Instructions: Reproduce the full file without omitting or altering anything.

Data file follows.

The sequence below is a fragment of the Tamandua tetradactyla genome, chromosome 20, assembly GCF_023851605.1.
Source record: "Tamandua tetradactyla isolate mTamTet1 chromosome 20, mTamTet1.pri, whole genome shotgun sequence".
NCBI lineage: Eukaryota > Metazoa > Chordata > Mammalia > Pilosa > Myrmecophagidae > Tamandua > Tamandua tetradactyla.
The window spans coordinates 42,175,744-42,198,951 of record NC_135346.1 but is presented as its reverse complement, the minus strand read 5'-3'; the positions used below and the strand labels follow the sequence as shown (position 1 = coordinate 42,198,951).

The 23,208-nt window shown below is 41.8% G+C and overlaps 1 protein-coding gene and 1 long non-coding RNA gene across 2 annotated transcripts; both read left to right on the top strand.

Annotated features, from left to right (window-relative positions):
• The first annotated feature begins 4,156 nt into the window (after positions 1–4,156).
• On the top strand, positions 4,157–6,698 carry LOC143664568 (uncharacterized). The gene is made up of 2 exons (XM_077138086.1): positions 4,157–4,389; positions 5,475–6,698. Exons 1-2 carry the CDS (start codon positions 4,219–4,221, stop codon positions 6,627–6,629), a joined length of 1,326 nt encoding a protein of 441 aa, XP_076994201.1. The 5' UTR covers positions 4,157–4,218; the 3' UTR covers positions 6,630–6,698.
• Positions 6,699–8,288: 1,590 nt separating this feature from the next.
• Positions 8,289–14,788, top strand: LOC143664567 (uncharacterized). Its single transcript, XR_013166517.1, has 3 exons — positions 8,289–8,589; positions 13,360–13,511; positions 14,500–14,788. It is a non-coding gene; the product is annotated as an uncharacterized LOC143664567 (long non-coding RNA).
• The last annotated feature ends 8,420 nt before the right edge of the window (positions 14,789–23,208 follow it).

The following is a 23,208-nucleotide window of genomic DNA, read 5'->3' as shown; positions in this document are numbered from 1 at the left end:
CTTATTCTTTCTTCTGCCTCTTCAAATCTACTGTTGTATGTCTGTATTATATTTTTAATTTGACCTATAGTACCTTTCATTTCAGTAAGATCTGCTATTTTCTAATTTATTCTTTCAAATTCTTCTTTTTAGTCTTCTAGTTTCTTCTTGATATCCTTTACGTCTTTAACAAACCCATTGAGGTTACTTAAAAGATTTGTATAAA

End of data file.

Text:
The sequence below is a fragment of the Tamandua tetradactyla genome, chromosome 20, assembly GCF_023851605.1.
Source record: "Tamandua tetradactyla isolate mTamTet1 chromosome 20, mTamTet1.pri, whole genome shotgun sequence".
NCBI lineage: Eukaryota > Metazoa > Chordata > Mammalia > Pilosa > Myrmecophagidae > Tamandua > Tamandua tetradactyla.
The window spans coordinates 42,175,744-42,198,951 of record NC_135346.1 but is presented as its reverse complement, the minus strand read 5'-3'; the positions used below and the strand labels follow the sequence as shown (position 1 = coordinate 42,198,951).

The 23,208-nt window shown below is 41.8% G+C and overlaps 1 protein-coding gene and 1 long non-coding RNA gene across 2 annotated transcripts; both read left to right on the top strand.

Annotated features, from left to right (window-relative positions):
• The first annotated feature begins 4,156 nt into the window (after positions 1–4,156).
• On the top strand, positions 4,157–6,698 carry LOC143664568 (uncharacterized). The gene is made up of 2 exons (XM_077138086.1): positions 4,157–4,389; positions 5,475–6,698. Exons 1-2 carry the CDS (start codon positions 4,219–4,221, stop codon positions 6,627–6,629), a joined length of 1,326 nt encoding a protein of 441 aa, XP_076994201.1. The 5' UTR covers positions 4,157–4,218; the 3' UTR covers positions 6,630–6,698.
• Positions 6,699–8,288: 1,590 nt separating this feature from the next.
• Positions 8,289–14,788, top strand: LOC143664567 (uncharacterized). Its single transcript, XR_013166517.1, has 3 exons — positions 8,289–8,589; positions 13,360–13,511; positions 14,500–14,788. It is a non-coding gene; the product is annotated as an uncharacterized LOC143664567 (long non-coding RNA).
• The last annotated feature ends 8,420 nt before the right edge of the window (positions 14,789–23,208 follow it).

The following is a 23,208-nucleotide window of genomic DNA, read 5'->3' as shown; positions in this document are numbered from 1 at the left end:
CTTATTCTTTCTTCTGCCTCTTCAAATCTACTGTTGTATGTCTGTATTATATTTTTAATTTGACCTATAGTACCTTTCATTTCAGTAAGATCTGCTATTTTCTAATTTATTCTTTCAAATTCTTCTTTTTAGTCTTCTAGTTTCTTCTTGATATCCTTTACGTCTTTAACAAACCCATTGAGGTTACTTAAAAGATTTGTATAAA